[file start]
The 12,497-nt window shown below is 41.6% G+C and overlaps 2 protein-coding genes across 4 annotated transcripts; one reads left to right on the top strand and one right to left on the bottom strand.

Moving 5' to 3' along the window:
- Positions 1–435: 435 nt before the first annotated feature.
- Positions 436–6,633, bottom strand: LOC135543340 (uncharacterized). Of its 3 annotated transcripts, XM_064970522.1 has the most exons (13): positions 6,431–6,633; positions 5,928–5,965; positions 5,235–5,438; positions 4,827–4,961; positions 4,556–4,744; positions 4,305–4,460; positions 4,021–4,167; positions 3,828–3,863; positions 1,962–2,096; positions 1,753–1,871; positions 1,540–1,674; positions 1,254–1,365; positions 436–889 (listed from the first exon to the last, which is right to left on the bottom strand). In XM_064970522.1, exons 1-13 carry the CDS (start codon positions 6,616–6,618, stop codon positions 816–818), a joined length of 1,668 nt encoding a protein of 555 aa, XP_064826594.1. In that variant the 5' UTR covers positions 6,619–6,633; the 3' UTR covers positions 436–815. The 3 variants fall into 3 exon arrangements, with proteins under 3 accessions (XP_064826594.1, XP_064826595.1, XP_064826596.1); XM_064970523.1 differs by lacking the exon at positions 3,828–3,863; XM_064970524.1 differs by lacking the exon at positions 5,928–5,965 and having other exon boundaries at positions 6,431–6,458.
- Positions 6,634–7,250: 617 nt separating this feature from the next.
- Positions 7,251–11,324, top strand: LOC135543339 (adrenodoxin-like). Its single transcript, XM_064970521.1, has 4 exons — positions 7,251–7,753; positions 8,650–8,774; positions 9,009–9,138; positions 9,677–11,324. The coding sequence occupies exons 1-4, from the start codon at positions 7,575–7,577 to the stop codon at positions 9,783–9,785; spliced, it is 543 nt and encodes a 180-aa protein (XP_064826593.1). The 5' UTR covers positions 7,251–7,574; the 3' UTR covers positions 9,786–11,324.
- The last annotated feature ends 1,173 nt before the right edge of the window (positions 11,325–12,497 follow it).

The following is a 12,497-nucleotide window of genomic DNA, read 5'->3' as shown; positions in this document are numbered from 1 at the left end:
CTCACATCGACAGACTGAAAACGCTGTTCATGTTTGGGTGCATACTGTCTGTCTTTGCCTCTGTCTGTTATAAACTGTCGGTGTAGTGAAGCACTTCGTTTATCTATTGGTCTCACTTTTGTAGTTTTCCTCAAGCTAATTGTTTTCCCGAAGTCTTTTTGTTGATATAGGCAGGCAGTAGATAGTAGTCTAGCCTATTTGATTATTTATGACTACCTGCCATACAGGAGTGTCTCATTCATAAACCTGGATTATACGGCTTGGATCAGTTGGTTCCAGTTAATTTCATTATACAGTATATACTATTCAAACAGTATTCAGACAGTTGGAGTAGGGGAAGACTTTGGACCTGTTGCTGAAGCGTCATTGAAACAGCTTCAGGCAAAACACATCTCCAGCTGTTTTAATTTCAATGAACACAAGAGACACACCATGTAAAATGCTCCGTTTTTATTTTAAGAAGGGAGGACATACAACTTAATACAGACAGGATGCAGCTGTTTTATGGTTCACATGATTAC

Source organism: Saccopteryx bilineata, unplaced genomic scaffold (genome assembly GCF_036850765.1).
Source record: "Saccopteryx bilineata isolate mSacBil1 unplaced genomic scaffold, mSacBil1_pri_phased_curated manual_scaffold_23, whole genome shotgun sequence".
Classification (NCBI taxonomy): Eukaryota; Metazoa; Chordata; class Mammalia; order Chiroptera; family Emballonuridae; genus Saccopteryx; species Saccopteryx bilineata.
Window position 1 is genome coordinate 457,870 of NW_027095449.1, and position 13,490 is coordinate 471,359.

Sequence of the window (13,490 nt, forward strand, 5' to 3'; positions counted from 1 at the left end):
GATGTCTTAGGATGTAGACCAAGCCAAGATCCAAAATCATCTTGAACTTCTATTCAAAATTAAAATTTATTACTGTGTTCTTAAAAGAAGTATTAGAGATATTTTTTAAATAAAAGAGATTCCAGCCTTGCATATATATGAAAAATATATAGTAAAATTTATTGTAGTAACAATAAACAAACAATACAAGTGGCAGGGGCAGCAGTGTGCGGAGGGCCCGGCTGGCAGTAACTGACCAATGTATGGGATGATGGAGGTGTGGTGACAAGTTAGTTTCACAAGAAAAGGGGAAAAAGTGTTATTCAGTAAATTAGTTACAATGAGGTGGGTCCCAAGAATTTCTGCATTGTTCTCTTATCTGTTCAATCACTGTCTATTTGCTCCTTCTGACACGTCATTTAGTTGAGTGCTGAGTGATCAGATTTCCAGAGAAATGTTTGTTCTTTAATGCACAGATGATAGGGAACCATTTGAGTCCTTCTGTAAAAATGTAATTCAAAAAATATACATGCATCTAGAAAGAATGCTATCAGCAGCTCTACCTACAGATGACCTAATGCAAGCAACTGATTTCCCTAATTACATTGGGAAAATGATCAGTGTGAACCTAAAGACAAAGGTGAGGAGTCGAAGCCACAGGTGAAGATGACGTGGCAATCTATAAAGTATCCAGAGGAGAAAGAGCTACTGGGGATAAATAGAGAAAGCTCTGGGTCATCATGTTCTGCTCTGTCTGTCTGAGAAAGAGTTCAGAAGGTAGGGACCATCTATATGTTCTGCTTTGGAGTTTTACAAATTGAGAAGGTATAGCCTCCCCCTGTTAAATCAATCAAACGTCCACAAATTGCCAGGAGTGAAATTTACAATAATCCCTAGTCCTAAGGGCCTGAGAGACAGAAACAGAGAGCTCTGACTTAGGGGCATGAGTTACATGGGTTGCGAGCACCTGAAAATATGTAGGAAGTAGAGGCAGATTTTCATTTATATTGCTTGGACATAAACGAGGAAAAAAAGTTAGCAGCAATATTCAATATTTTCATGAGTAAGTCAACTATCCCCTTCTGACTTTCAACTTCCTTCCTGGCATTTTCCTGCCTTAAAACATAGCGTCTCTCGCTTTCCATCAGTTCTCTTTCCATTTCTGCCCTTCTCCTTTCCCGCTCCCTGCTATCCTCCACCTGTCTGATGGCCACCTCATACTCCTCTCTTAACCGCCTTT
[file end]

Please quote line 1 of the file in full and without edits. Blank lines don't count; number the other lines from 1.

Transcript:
The 12,497-nt window shown below is 41.6% G+C and overlaps 2 protein-coding genes across 4 annotated transcripts; one reads left to right on the top strand and one right to left on the bottom strand.